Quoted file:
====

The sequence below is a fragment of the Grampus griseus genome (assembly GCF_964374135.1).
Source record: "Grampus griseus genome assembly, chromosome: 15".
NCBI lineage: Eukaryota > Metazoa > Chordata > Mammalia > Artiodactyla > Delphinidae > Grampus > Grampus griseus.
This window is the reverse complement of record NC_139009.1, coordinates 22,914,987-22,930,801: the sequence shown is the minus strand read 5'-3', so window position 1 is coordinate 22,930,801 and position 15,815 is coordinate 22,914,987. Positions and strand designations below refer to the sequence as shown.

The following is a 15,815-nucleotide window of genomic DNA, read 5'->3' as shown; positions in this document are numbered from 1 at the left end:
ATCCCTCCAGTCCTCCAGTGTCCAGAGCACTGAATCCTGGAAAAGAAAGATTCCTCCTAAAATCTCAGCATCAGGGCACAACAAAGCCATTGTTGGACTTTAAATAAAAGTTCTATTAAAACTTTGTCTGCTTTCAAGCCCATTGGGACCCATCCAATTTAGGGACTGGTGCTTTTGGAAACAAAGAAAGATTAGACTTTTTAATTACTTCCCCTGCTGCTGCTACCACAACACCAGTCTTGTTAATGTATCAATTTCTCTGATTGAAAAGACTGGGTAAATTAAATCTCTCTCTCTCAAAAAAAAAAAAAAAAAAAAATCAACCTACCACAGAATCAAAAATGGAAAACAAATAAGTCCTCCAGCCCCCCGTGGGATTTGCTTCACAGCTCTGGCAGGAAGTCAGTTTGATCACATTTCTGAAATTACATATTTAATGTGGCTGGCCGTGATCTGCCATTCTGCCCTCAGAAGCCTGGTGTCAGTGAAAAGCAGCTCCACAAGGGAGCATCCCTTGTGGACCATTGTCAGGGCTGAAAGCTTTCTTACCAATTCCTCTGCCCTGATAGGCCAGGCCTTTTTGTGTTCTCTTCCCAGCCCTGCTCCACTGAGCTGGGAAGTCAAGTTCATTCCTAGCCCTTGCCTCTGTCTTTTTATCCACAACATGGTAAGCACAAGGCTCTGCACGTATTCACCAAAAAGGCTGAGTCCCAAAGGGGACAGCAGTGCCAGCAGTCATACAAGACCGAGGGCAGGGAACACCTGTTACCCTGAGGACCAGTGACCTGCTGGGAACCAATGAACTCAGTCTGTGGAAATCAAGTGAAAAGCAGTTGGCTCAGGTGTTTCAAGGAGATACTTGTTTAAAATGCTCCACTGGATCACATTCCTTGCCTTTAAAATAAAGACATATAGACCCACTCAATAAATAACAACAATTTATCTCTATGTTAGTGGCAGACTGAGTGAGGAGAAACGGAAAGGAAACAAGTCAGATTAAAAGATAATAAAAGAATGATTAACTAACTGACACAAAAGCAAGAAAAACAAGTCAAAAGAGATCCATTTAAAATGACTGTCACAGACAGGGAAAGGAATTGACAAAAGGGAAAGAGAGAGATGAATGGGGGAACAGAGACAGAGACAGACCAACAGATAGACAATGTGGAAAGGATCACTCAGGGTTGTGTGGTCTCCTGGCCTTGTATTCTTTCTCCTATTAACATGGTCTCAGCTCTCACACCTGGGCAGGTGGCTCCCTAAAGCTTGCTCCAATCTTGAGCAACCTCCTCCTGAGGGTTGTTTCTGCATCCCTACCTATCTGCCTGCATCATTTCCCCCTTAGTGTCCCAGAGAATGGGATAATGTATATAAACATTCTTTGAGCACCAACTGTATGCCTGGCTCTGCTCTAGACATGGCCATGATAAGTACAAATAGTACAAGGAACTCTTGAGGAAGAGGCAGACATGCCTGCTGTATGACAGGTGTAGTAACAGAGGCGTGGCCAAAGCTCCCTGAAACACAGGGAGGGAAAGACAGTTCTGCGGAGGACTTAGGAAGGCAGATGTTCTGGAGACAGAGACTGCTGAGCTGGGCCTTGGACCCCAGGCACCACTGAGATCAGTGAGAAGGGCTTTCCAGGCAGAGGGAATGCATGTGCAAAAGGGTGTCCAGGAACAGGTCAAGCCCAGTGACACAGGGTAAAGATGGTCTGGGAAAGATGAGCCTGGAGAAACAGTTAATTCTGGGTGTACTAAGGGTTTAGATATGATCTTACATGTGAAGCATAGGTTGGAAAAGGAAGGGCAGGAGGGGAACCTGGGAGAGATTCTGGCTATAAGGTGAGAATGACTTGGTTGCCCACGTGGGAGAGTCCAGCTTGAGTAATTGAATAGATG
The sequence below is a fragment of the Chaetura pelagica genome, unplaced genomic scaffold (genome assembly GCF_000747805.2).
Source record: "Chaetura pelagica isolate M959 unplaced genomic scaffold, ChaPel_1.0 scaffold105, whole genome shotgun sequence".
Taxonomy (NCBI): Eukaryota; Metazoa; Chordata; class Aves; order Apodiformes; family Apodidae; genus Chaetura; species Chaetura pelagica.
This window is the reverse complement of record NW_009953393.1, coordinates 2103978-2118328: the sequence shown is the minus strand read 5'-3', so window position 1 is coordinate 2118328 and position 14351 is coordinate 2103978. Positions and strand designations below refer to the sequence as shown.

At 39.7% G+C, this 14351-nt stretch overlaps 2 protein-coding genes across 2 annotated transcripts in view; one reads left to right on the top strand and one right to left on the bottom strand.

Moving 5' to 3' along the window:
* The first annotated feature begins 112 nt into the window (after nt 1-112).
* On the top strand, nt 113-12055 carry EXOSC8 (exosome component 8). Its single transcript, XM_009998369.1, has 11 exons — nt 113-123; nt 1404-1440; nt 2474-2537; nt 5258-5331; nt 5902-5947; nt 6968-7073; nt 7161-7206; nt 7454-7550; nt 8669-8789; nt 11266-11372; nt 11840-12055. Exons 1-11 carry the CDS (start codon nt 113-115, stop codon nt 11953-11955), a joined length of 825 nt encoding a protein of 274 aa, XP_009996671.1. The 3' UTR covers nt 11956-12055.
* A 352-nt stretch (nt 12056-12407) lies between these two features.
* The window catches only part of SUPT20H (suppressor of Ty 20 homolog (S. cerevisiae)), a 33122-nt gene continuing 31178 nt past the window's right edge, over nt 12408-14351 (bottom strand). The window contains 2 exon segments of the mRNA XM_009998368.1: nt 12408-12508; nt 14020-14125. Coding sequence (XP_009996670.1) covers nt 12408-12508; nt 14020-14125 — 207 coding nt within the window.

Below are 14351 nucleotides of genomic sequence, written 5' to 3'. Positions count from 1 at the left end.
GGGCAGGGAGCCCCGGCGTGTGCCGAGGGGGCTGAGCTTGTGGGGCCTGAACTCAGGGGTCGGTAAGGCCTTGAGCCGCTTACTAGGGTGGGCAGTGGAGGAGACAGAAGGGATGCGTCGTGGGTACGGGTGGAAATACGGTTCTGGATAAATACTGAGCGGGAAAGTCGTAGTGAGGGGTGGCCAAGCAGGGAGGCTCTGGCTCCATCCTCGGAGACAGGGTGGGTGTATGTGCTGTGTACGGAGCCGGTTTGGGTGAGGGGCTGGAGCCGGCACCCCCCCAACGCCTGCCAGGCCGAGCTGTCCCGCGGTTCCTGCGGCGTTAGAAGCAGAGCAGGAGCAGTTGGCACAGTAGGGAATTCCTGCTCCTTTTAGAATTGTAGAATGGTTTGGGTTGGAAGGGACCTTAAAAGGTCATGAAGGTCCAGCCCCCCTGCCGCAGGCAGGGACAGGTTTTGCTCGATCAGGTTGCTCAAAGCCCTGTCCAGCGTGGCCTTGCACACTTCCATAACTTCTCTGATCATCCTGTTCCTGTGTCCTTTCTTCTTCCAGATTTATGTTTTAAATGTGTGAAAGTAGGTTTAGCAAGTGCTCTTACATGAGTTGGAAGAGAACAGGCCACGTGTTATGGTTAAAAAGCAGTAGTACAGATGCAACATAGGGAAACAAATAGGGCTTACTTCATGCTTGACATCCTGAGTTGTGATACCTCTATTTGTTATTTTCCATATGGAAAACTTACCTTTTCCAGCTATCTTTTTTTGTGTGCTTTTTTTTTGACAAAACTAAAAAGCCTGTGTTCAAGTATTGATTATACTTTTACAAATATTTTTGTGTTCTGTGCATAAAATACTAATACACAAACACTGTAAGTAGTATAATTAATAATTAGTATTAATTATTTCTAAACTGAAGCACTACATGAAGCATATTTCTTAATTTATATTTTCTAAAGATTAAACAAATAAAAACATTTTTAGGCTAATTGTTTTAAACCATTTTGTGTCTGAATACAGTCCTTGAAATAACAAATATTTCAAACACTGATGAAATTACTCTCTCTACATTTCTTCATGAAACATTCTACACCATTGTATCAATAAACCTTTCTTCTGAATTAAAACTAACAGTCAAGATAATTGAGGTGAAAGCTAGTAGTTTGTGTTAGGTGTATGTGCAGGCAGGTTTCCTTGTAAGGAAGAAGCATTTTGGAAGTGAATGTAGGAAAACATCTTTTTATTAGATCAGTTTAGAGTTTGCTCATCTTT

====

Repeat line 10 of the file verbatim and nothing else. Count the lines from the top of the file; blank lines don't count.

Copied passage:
This window is the reverse complement of record NW_009953393.1, coordinates 2103978-2118328: the sequence shown is the minus strand read 5'-3', so window position 1 is coordinate 2118328 and position 14351 is coordinate 2103978. Positions and strand designations below refer to the sequence as shown.